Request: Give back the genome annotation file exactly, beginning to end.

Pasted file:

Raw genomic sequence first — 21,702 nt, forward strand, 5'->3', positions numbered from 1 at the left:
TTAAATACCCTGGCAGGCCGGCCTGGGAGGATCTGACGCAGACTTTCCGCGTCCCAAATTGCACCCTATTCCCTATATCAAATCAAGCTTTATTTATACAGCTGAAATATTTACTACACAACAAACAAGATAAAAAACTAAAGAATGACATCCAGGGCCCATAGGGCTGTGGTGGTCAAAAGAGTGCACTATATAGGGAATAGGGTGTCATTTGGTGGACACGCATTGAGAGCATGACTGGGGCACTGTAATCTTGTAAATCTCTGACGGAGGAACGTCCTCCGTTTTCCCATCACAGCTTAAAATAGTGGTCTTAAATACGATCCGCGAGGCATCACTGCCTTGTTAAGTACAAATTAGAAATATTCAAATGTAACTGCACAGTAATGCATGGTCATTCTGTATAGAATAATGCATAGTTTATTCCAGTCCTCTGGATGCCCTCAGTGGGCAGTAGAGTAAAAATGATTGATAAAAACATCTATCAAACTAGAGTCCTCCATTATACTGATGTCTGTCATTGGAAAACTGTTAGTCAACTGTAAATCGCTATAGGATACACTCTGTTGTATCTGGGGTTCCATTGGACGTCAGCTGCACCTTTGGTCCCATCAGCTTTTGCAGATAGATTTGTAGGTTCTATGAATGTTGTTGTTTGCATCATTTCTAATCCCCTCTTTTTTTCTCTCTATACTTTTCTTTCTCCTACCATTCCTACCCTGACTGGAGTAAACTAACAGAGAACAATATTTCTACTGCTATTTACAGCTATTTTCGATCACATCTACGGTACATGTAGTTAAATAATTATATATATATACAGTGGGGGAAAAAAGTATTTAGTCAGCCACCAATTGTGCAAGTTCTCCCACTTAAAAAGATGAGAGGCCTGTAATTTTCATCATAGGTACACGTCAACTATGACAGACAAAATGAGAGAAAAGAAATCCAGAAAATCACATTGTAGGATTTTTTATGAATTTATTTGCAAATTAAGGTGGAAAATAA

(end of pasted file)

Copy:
Raw genomic sequence first — 21,702 nt, forward strand, 5'->3', positions numbered from 1 at the left:
TTAAATACCCTGGCAGGCCGGCCTGGGAGGATCTGACGCAGACTTTCCGCGTCCCAAATTGCACCCTATTCCCTATATCAAATCAAGCTTTATTTATACAGCTGAAATATTTACTACACAACAAACAAGATAAAAAACTAAAGAATGACATCCAGGGCCCATAGGGCTGTGGTGGTCAAAAGAGTGCACTATATAGGGAATAGGGTGTCATTTGGTGGACACGCATTGAGAGCATGACTGGGGCACTGTAATCTTGTAAATCTCTGACGGAGGAACGTCCTCCGTTTTCCCATCACAGCTTAAAATAGTGGTCTTAAATACGATCCGCGAGGCATCACTGCCTTGTTAAGTACAAATTAGAAATATTCAAATGTAACTGCACAGTAATGCATGGTCATTCTGTATAGAATAATGCATAGTTTATTCCAGTCCTCTGGATGCCCTCAGTGGGCAGTAGAGTAAAAATGATTGATAAAAACATCTATCAAACTAGAGTCCTCCATTATACTGATGTCTGTCATTGGAAAACTGTTAGTCAACTGTAAATCGCTATAGGATACACTCTGTTGTATCTGGGGTTCCATTGGACGTCAGCTGCACCTTTGGTCCCATCAGCTTTTGCAGATAGATTTGTAGGTTCTATGAATGTTGTTGTTTGCATCATTTCTAATCCCCTCTTTTTTTCTCTCTATACTTTTCTTTCTCCTACCATTCCTACCCTGACTGGAGTAAACTAACAGAGAACAATATTTCTACTGCTATTTACAGCTATTTTCGATCACATCTACGGTACATGTAGTTAAATAATTATATATATATACAGTGGGGGAAAAAAGTATTTAGTCAGCCACCAATTGTGCAAGTTCTCCCACTTAAAAAGATGAGAGGCCTGTAATTTTCATCATAGGTACACGTCAACTATGACAGACAAAATGAGAGAAAAGAAATCCAGAAAATCACATTGTAGGATTTTTTATGAATTTATTTGCAAATTAAGGTGGAAAATAA